This area doesn't have the sizzle of a beautiful alpine lake or mountain top, but I say we should do all we can to save it from development.  A good, recent story in the Seattle Times talks about it in great detail, and long-term plans for forest management. I recommend giving it a read and then chipping in whatever you can.

Our Route
From the Bay View Trailhead, we walked Road 1000 to Ranger trail, Ranger to Road 1311 north (the most beautiful forest of the day) and looped back south on Road 1300, then skirted west on the Forbidden Forest trail, with a side trip out Road 1400, then down to Location 4 on Road 1000, then east on Downhell to Hood trail and right down the logging road to Location 3, then north up Road 1000 to Stumps trail and right down to the Bay View Trailhead. This doesn't indicate the several unmarked forks in the trails and roads that we mostly avoided thanks to Maprika.

After Hike Eats
Despite snacks while hiking, we were hungry after four hours of walking, so we headed a mile north to charming and historic Port Gamble General Store and Cafe for some chow.


We were too late for weekend brunch, but enjoyed their mostly locally sourced lunch fare. I had a healthful salad with seasonal veggies, Hilda had a fancy toast with raclette cheese and string fries, and Paul enjoyed the chowder with local clams. We agreed it was a tad pricey, but another cafe is opening soon up the street, so hopefully the competition will be good for pricing.


All in all an excellent day, and you can't beat riding a ferry home across Puget Sound if you're coming from the Seattle area. (I always love a ferry ride).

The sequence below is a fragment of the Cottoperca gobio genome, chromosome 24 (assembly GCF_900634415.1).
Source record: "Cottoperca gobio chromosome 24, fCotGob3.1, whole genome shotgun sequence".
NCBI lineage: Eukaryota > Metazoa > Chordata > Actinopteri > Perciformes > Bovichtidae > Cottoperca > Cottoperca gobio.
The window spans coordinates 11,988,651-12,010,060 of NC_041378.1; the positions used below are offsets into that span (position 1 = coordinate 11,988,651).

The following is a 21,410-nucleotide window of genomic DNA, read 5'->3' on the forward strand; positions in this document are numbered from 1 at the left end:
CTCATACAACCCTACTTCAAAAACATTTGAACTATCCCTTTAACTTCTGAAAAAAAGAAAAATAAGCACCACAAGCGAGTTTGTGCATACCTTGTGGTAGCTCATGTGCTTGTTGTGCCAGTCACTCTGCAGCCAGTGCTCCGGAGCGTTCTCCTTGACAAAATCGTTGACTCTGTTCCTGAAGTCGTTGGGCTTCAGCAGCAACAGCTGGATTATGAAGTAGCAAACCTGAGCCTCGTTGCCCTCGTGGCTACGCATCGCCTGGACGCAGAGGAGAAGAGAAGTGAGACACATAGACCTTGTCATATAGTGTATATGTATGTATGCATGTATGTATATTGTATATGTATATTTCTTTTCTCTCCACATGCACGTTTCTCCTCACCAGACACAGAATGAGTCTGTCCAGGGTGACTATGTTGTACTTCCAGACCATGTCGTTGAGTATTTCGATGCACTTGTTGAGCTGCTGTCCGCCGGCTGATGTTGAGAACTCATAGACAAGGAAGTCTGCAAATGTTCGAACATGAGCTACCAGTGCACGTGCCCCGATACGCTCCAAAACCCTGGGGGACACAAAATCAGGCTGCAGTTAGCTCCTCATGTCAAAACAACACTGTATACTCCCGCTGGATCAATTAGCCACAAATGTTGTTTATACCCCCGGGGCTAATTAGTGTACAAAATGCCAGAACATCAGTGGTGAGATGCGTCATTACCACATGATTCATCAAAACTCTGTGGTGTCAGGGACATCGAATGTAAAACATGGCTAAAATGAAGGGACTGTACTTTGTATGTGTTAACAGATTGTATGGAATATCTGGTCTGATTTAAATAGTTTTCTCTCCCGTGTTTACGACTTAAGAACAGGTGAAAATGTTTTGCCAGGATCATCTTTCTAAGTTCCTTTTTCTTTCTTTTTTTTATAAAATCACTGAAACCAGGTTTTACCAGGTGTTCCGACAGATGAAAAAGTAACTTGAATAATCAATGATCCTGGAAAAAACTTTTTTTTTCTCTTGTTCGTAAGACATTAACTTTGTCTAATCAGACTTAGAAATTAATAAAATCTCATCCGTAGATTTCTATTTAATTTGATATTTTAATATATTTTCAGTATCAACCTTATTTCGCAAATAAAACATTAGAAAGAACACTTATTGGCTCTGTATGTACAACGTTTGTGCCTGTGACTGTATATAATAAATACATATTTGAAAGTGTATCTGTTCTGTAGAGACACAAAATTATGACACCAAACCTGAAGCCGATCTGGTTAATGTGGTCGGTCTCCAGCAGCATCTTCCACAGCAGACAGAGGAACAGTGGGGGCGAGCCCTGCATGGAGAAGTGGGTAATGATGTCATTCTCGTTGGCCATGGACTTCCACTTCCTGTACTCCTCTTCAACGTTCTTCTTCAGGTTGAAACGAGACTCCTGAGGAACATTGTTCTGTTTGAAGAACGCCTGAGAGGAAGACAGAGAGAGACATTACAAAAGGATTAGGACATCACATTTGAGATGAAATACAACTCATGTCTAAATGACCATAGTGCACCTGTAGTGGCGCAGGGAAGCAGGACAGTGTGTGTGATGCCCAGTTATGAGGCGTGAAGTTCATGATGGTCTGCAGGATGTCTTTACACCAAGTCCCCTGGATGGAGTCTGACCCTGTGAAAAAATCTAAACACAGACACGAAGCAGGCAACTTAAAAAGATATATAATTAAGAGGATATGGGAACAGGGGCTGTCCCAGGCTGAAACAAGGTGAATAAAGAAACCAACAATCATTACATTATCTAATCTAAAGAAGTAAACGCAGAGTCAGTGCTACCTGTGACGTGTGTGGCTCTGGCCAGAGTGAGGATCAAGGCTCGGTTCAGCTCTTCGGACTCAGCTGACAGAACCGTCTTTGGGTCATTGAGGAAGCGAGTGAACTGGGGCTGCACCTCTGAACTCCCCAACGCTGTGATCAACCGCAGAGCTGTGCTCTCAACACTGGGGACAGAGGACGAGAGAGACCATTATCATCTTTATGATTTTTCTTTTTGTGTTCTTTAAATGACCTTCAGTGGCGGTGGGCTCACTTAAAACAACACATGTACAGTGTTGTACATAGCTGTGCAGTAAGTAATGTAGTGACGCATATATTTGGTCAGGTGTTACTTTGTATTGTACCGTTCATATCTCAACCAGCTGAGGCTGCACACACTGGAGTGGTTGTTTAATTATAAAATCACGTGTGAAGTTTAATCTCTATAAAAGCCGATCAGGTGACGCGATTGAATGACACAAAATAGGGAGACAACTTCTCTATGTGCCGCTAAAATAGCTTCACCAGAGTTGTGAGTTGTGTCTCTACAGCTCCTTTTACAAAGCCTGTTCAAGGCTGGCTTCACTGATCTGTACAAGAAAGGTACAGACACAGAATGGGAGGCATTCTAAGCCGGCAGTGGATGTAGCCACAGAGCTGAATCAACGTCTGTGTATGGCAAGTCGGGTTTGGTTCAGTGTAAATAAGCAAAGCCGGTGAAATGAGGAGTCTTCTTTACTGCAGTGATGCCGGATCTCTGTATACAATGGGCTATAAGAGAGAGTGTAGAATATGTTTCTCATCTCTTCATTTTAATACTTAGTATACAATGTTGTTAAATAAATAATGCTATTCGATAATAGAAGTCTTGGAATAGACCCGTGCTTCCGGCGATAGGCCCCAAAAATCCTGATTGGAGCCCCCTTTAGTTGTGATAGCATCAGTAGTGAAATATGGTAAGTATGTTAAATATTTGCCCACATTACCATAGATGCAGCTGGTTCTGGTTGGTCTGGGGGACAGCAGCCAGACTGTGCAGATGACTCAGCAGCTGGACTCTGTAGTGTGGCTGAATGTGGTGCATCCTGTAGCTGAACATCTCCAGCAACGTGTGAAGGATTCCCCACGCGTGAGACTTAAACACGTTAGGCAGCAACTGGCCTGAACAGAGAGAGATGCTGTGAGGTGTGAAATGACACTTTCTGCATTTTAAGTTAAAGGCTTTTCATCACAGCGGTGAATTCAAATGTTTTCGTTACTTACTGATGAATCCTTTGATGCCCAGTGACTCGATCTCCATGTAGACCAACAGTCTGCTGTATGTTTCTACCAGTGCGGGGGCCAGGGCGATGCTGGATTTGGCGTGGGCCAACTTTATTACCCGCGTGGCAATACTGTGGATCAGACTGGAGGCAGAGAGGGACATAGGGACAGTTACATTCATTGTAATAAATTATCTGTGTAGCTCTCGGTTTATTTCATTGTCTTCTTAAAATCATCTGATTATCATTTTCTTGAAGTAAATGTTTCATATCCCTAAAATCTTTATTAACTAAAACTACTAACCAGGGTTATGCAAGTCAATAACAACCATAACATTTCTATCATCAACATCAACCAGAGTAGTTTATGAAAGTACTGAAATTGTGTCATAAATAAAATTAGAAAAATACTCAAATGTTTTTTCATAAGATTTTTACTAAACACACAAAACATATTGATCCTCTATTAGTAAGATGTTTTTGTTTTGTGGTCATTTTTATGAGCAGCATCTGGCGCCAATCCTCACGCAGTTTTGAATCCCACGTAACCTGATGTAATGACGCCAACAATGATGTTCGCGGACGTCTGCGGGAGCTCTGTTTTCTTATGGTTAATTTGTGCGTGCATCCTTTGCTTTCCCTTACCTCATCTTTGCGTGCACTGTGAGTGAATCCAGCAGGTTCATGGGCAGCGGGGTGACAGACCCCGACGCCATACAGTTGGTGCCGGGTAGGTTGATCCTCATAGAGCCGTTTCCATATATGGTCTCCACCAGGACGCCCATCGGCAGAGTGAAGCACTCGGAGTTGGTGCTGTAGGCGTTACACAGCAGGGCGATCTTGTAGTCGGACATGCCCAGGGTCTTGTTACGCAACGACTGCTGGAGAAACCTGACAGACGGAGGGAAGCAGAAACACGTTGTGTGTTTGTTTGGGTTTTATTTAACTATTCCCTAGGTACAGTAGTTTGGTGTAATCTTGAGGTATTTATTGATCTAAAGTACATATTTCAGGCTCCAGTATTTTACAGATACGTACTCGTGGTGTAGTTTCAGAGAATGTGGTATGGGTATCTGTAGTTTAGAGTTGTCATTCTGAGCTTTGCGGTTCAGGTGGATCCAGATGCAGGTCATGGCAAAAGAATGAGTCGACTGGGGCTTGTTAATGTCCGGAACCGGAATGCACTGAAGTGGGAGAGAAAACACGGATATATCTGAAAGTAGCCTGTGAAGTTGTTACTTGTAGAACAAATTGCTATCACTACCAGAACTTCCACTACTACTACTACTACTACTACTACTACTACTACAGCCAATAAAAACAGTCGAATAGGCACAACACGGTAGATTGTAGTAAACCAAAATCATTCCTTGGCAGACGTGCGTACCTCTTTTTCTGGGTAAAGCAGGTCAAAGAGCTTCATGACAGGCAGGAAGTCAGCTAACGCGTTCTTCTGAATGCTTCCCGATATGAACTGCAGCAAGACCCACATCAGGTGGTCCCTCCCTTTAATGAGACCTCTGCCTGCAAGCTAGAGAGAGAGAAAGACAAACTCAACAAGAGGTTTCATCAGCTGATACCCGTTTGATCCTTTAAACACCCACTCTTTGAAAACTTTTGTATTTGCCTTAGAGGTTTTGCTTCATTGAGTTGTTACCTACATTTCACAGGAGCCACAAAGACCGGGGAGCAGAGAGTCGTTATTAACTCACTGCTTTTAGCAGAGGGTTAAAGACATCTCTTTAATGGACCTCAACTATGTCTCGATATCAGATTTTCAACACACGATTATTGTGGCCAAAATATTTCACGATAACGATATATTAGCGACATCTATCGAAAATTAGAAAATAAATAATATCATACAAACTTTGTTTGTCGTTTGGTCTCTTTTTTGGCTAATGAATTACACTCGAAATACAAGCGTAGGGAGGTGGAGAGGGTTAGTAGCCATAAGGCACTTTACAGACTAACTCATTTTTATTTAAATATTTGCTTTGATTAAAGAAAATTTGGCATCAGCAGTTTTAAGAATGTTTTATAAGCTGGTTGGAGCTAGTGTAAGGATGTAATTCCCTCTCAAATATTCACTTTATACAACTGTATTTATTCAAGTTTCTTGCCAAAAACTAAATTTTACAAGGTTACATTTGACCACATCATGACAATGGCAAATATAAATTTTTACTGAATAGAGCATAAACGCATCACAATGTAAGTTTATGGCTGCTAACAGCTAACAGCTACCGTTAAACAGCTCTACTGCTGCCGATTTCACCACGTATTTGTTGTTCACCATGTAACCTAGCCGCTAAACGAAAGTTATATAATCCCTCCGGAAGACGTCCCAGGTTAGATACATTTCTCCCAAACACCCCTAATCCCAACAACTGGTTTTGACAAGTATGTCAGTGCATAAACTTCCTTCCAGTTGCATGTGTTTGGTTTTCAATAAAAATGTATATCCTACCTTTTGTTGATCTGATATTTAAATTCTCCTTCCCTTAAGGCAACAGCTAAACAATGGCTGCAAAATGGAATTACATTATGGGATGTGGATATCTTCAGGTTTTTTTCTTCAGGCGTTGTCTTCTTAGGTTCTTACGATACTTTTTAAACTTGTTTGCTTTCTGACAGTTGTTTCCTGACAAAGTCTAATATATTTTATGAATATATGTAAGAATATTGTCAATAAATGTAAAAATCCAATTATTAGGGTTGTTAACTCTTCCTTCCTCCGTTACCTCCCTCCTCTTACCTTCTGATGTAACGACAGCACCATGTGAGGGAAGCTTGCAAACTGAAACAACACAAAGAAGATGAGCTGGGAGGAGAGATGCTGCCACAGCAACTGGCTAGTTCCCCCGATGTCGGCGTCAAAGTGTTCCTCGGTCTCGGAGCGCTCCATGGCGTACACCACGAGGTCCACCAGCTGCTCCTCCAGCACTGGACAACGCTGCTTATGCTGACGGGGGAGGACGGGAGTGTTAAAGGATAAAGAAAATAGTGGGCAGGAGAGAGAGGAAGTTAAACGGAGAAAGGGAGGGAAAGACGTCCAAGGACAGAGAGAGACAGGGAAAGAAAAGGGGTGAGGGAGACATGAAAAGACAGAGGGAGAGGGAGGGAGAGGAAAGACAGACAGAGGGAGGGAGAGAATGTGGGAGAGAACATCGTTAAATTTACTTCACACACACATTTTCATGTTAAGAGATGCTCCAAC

Happy trails and thanks for visiting Pacific Northwest Seasons! In between blog posts, visit Pacific NW Seasons on FaceBook, Twitter, and Instagram for more Northwest photos and outdoors news.   


When You Go
The Port Gamble Forest is on a northern finger of the Kitsap Peninsula west across Puget Sound from Seattle. We took a Washington State Ferry from Edmonds to Kingston north of Seattle (a 30-minute trip), but it's also accessible from the Bainbridge Island ferry that leaves downtown Seattle. The Bay View Trailhead is just a mile south of Port Gamble on Highway 104 (vicinity map here), only about 10 miles from the ferry landing in Kingston. There are no fees or permits required for parking. The Washington Trails Association recommends hiking north from this trailhead toward the Beaver Pond; we went south. Next trip I'll go north. I'd LOVE to about your experiences here in the Comments below.


 

2 comments:

MaryAnn said...

Hi Jill, I read about these trails too in a Seattle Times article by Lynda Mapes - I think the Fortuna Foundation is leading the campaign? Wonderful story and photos!

jill said...

Hey Mab! Thanks! Actually it's Forterra (close to Fortuna :). They have a guided walk this coming Saturday, 1/28, that I would love to join but have a prior commitment. http://forterra.org/subpage/kitsap-forest-bay-community-campaign Details.